What Makes The Air Smell So Good After a Rain?

By kncitom on October 4, 2018
photo by: Tom “I Hate Getty Images” Mailey

That fresh smell after the first rain in a long time is one of the best ever. But have you ever wondered where it comes from?

Turns out, actual scientists have.

According to a report in Smithsonian.com, research shows the smell comes from, basically, three things: plant oils, bacterial spores, and ozone.

Plant oils well up during dry periods, and when hit by raindrops, the oils–which can be on leaves, in bark, or dripped onto the ground–release pleasant-smelling compounds.

In forested areas, there is a bacteria that produces a compound called geosmin. Geosmin is a byproduct of spore production from this bacteria, and when geosmin is hit by rain, it’s musky chemicals are released into the air and, eventually, our nostrils.

And the third source of that awesome smell believe it or not is ozone–especially if the storm that moved through had lightning.  The electrical charge from lightning can split oxygen and nitrogren molecules and when that happens, they can re-combine to form nitric oxide which then combines with other chemicals in the…uh…oh, never mind. Just…trust me. The third thing is ozone.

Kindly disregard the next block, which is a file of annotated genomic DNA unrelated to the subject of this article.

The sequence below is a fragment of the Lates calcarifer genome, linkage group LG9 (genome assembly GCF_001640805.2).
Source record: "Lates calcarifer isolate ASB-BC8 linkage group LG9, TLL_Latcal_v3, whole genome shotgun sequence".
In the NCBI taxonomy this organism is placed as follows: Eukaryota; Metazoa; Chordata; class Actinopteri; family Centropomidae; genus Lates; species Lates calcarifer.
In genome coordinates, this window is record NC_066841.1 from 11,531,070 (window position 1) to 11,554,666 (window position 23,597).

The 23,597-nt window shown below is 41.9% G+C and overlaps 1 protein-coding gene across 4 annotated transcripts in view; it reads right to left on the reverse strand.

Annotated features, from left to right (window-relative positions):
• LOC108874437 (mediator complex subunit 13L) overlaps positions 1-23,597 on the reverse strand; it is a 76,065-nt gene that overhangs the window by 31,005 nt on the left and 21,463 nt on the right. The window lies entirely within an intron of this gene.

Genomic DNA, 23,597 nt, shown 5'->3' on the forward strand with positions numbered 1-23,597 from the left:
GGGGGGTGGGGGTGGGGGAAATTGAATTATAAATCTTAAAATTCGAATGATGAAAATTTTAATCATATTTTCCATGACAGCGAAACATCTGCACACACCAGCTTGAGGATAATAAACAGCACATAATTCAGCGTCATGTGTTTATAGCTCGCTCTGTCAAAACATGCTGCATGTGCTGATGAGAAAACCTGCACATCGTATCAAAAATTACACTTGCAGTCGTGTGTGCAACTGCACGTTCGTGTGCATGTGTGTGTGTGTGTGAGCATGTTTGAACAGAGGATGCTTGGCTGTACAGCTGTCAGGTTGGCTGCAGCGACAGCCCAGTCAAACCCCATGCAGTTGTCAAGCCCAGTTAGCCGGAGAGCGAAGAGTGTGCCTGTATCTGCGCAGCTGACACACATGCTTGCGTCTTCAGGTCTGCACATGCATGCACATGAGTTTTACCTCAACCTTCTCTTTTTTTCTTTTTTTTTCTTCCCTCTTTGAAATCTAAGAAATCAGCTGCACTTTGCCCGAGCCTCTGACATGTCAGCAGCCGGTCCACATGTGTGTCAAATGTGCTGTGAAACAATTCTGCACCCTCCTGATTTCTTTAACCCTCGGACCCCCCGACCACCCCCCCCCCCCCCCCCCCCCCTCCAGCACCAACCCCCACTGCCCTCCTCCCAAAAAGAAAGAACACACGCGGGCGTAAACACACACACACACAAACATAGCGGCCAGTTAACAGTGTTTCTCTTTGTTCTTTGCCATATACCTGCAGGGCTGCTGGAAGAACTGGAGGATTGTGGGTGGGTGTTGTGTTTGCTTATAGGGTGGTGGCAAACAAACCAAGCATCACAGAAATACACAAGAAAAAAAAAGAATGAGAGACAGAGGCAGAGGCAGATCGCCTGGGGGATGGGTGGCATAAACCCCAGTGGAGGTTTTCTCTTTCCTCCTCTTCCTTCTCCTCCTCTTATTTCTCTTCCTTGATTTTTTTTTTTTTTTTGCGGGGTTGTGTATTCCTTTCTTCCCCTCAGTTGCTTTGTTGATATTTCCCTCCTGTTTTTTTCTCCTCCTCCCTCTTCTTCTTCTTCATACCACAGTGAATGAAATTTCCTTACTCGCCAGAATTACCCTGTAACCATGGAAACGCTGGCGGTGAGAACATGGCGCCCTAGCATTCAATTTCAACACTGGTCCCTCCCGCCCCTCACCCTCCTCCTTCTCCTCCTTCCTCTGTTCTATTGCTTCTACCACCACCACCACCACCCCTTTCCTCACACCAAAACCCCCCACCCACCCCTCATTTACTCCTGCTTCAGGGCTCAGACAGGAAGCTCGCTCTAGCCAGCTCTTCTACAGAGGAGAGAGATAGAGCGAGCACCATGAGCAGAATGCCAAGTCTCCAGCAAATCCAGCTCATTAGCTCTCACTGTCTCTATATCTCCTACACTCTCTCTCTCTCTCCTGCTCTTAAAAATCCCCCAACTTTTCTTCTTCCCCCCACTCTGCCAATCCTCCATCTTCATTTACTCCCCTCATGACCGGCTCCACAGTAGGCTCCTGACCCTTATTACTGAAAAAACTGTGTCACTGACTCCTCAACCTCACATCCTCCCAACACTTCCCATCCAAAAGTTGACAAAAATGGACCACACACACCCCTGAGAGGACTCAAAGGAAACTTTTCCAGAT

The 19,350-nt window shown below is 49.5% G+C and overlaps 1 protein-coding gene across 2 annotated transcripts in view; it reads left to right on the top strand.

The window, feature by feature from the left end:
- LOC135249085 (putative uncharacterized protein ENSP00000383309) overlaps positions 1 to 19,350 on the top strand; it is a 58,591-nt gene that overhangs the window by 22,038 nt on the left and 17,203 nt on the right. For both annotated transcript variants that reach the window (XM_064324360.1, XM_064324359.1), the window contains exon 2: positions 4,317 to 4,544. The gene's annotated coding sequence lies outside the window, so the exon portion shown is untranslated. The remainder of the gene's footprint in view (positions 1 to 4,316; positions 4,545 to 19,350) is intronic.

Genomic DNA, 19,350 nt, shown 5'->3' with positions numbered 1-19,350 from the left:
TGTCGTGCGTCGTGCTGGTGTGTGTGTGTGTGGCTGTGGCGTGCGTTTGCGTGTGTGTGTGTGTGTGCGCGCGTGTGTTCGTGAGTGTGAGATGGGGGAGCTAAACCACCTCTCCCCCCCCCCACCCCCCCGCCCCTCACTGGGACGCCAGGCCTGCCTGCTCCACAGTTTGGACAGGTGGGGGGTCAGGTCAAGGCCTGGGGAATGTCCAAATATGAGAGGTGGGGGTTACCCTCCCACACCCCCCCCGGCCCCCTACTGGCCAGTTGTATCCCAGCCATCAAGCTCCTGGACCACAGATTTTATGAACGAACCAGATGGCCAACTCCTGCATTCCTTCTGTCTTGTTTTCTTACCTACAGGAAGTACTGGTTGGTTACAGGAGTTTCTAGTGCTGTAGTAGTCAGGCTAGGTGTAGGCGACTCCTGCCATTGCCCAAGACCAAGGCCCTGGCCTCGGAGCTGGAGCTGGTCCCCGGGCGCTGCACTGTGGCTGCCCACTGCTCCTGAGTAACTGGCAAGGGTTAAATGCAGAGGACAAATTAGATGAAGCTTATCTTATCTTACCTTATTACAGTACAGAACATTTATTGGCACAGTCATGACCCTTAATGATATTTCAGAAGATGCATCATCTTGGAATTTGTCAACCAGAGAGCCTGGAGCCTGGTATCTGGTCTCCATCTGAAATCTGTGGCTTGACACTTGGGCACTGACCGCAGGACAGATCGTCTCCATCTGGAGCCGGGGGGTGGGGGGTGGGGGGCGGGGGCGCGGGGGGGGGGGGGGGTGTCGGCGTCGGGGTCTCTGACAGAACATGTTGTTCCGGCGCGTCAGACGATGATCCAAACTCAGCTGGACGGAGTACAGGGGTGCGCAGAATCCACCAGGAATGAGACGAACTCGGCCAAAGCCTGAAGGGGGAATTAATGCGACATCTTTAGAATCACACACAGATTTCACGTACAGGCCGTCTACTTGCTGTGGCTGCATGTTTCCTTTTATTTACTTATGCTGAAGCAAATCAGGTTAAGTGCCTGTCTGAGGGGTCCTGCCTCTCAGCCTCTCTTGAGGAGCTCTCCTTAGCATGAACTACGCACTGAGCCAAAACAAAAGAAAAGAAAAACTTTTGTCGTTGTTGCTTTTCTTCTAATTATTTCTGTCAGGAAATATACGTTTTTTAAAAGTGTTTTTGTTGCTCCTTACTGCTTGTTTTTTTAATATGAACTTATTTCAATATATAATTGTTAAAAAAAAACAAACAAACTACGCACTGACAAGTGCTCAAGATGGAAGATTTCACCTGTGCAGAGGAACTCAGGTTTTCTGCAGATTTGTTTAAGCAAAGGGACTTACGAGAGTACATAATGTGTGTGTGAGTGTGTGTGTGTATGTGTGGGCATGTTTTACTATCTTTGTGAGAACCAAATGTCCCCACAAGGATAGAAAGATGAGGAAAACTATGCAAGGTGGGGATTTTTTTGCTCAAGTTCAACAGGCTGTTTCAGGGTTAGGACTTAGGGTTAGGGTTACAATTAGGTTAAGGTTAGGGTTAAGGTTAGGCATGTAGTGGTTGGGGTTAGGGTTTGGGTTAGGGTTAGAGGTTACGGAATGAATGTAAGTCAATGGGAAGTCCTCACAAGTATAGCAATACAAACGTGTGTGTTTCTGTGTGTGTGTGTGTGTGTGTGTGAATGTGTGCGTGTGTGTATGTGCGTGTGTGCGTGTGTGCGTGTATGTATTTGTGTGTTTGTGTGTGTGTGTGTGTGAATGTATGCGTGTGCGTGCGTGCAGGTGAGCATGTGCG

Anyway, who cares, really, where the smell comes from…as long as we get to enjoy it, am I right? Am I right?!

Like Pat did yesterday in his El Dorado Hills backyard…

If you really wanna understand the whole process of sweet-smelling air after the first rain in awhile, that Smithsonian article does a much better job than I do of explaining it. Click here




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